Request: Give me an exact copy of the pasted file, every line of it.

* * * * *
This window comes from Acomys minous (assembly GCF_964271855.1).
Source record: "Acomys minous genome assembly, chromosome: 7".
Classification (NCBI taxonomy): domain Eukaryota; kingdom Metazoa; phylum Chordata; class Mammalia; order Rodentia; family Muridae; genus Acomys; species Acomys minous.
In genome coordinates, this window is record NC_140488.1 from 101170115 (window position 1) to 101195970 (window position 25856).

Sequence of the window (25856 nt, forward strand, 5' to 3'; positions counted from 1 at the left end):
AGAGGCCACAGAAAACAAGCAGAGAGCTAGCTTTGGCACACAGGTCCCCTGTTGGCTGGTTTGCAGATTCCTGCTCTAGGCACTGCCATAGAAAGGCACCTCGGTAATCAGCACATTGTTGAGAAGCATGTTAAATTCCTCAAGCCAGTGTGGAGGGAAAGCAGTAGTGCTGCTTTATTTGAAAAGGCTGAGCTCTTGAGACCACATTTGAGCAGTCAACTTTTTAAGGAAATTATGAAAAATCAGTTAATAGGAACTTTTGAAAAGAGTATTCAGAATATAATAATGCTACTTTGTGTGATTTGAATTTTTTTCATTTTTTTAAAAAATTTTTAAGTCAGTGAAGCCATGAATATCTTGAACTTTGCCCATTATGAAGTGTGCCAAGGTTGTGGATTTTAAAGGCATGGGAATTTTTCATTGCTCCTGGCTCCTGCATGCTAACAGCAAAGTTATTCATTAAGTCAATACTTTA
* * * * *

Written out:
This window comes from Acomys minous (assembly GCF_964271855.1).
Source record: "Acomys minous genome assembly, chromosome: 7".
Classification (NCBI taxonomy): domain Eukaryota; kingdom Metazoa; phylum Chordata; class Mammalia; order Rodentia; family Muridae; genus Acomys; species Acomys minous.
In genome coordinates, this window is record NC_140488.1 from 101170115 (window position 1) to 101195970 (window position 25856).

Sequence of the window (25856 nt, forward strand, 5' to 3'; positions counted from 1 at the left end):
AGAGGCCACAGAAAACAAGCAGAGAGCTAGCTTTGGCACACAGGTCCCCTGTTGGCTGGTTTGCAGATTCCTGCTCTAGGCACTGCCATAGAAAGGCACCTCGGTAATCAGCACATTGTTGAGAAGCATGTTAAATTCCTCAAGCCAGTGTGGAGGGAAAGCAGTAGTGCTGCTTTATTTGAAAAGGCTGAGCTCTTGAGACCACATTTGAGCAGTCAACTTTTTAAGGAAATTATGAAAAATCAGTTAATAGGAACTTTTGAAAAGAGTATTCAGAATATAATAATGCTACTTTGTGTGATTTGAATTTTTTTCATTTTTTTAAAAAATTTTTAAGTCAGTGAAGCCATGAATATCTTGAACTTTGCCCATTATGAAGTGTGCCAAGGTTGTGGATTTTAAAGGCATGGGAATTTTTCATTGCTCCTGGCTCCTGCATGCTAACAGCAAAGTTATTCATTAAGTCAATACTTTA